COVID-19 could hit Nunavut harder than elsewhere, says Canadian territory’s top doctor

‘The fact is that COVID-19 has the potential to have a much greater impact on Nunavut than other jurisdictions,’ says Dr. Michael Patterson, Nunavut’s chief medical officer of health. (CBC)
Nunavut’s top doctor says it’s only a matter of time before the novel coronavirus, or COVID-19, reaches the territory.

Dr. Michael Patterson, Nunavut’s chief medical officer of health, said in a news conference Monday that the actions of Nunavummiut over the next few weeks will determine how badly the territory could be hit by COVID-19.

Practicing social distancing, regular hand washing, and self-isolating when people feel sick can help contain the virus.

“The fact is that COVID-19 has the potential to have a much greater impact on Nunavut than other jurisdictions,” Patterson said.

Premier Joe Savikataaq noted that overcrowded housing is an obstacle to keeping the community healthy.

“Even in a crowded house, the hygiene of washing your hands and not touching and not sharing stuff will make a big difference on the spread of the virus, even within the house,” he said.

As of Tuesday, there were no confirmed cases of COVID-19 in Nunavut. The territorial government says it will inform the public if there are any confirmed cases.

Savikataaq said about 50 tests for COVID-19 have been completed in Nunavut. About half have come back negative and the rest are still waiting for results.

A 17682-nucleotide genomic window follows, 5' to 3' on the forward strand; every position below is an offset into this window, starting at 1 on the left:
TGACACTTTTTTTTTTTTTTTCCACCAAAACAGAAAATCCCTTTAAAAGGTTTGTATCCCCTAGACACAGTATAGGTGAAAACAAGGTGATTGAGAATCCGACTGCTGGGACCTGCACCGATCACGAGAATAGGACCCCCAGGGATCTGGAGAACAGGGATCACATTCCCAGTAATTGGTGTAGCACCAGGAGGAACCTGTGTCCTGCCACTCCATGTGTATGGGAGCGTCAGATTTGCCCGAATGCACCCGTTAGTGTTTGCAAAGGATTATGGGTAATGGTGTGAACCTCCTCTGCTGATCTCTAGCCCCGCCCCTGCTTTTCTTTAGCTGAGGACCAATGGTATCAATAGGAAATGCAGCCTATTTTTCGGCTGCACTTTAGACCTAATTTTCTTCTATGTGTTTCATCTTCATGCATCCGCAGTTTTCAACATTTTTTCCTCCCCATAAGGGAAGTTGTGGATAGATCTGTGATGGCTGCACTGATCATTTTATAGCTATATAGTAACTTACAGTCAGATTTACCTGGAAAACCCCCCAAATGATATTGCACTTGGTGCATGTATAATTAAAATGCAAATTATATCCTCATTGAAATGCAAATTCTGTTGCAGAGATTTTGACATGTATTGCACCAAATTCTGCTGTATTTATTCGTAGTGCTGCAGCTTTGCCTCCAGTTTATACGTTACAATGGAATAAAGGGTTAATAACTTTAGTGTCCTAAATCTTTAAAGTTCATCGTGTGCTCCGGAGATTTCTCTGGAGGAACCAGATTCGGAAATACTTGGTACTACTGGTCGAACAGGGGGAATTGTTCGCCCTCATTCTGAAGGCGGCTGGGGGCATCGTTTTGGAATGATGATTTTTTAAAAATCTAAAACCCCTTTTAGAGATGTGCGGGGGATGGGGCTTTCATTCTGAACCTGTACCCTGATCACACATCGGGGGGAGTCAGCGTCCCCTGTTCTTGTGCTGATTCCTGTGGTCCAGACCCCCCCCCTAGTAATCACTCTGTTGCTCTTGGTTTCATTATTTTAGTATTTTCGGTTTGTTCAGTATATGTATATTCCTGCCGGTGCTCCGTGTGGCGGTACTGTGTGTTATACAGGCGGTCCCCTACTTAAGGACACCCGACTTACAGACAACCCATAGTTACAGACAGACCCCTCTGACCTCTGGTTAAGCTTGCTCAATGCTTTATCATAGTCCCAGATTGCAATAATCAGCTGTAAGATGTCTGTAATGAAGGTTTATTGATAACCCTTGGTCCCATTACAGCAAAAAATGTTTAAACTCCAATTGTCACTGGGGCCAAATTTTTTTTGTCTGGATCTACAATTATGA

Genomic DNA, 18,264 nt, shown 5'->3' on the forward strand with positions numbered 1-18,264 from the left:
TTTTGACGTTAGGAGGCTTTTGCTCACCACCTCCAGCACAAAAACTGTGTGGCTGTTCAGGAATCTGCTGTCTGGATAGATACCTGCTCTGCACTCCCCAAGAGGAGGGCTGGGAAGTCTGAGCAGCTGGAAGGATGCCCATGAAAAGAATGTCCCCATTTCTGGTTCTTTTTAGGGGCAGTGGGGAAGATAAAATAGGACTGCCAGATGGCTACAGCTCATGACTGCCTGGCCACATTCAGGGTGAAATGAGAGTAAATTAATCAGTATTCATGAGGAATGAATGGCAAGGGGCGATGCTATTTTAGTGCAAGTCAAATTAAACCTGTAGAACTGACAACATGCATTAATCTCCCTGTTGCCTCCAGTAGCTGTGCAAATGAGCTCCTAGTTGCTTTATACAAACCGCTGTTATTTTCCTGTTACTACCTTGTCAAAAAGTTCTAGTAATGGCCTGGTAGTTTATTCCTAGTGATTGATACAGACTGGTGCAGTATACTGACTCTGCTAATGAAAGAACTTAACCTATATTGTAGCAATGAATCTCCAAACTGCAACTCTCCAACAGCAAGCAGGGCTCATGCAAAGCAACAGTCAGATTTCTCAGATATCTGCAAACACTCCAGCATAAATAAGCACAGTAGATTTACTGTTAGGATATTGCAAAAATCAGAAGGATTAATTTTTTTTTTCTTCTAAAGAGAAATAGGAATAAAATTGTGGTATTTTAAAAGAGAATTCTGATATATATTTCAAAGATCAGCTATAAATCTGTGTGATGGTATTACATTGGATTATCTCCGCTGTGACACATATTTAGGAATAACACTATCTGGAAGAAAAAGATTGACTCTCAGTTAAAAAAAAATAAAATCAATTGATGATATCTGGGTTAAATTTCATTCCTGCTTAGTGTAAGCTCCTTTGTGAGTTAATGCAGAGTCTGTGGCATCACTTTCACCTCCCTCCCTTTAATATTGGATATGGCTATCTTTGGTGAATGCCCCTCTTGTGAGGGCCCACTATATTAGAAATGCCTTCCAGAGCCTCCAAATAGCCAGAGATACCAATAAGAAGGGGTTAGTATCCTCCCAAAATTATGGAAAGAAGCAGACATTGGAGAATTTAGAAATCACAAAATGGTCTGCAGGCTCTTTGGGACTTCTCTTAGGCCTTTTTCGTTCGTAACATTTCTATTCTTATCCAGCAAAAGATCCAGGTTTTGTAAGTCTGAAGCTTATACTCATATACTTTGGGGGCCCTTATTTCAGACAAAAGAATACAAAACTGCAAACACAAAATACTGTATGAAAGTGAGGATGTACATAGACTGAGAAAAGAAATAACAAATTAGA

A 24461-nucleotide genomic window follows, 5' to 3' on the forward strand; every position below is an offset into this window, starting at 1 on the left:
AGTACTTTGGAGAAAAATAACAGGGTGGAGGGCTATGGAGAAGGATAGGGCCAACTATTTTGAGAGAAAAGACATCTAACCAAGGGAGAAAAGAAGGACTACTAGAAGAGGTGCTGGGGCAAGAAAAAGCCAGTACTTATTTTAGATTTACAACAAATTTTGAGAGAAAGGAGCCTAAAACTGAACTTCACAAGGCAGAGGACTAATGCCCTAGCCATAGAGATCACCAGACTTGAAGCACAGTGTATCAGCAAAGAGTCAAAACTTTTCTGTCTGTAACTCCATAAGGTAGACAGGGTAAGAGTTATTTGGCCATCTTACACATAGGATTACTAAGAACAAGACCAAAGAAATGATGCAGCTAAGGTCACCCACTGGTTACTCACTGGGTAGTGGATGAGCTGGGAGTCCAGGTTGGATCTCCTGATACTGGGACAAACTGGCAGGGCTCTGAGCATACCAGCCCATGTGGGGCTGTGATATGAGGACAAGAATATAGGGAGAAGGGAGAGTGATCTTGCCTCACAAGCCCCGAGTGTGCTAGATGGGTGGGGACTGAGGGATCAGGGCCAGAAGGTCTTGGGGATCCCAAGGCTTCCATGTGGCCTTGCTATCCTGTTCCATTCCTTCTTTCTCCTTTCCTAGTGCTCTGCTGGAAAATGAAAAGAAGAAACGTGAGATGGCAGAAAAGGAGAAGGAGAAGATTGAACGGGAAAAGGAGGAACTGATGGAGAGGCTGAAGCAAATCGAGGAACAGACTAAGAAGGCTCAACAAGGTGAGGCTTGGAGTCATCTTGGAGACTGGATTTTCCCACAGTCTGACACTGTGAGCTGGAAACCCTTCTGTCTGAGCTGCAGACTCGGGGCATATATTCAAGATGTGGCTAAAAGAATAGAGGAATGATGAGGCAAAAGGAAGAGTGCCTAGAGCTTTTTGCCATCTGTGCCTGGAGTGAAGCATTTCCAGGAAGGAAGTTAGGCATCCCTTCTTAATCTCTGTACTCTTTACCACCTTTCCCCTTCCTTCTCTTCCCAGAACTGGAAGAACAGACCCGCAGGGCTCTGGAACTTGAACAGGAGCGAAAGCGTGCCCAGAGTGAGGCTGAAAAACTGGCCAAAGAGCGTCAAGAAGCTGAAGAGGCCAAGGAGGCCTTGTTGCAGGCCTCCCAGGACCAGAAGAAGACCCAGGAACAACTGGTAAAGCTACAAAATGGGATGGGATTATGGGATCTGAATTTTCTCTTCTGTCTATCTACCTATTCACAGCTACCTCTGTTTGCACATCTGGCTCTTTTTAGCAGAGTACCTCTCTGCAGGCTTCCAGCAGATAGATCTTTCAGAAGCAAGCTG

A spokesperson from the Nunavut Department of Health said turnaround times vary for COVID-19 tests across the territory.

In Iqaluit, tests can come back within two to three days, while in other Nunavut communities it can take up to a week. The weather can cause flight delays, impacting when the results come back, but the territorial government says that hasn’t happened yet.

The government says once commercial testing becomes available, they will be able to get results much quicker.

How health centres are preparing for COVID-19

Savikataaq said all Nunavut health centres have been stocked with proper safety equipment for health care workers to deal with COVID-19. That includes two weeks’ worth of safety masks, goggles, disposable gowns and gloves.

Rankin Inlet, Cambridge Bay and Iqaluit have extra supplies if communities need more.

However, Savikataaq said self-isolation is the first line of defence in making sure health care centres don’t become overburdened.

Savikataaq said about 80 per cent of people who contract COVID-19 will not need medical attention. They will be asked to self-isolate and practice social distancing to stop the spread.

People who do need medical attention will be dealt with on a case-by-case basis, he said.

What to do if you think you may have COVID-19

Symptoms for COVID-19 are a cough, difficulty breathing and fever. People with symptoms are asked to call their local health centre rather than attend in person.

“We want to do all we can to keep [the communities] from having an outbreak and if we do our part as Nunavummiut then we can sure lessen that,” Savikataaq said.

Savikataaq, Patterson and Health Minister George Hickes, plan to hold a press conference every day at 3 p.m. to update the public on COVID-19.

Jackie McKay, CBC News

Jackie McKay, CBC News

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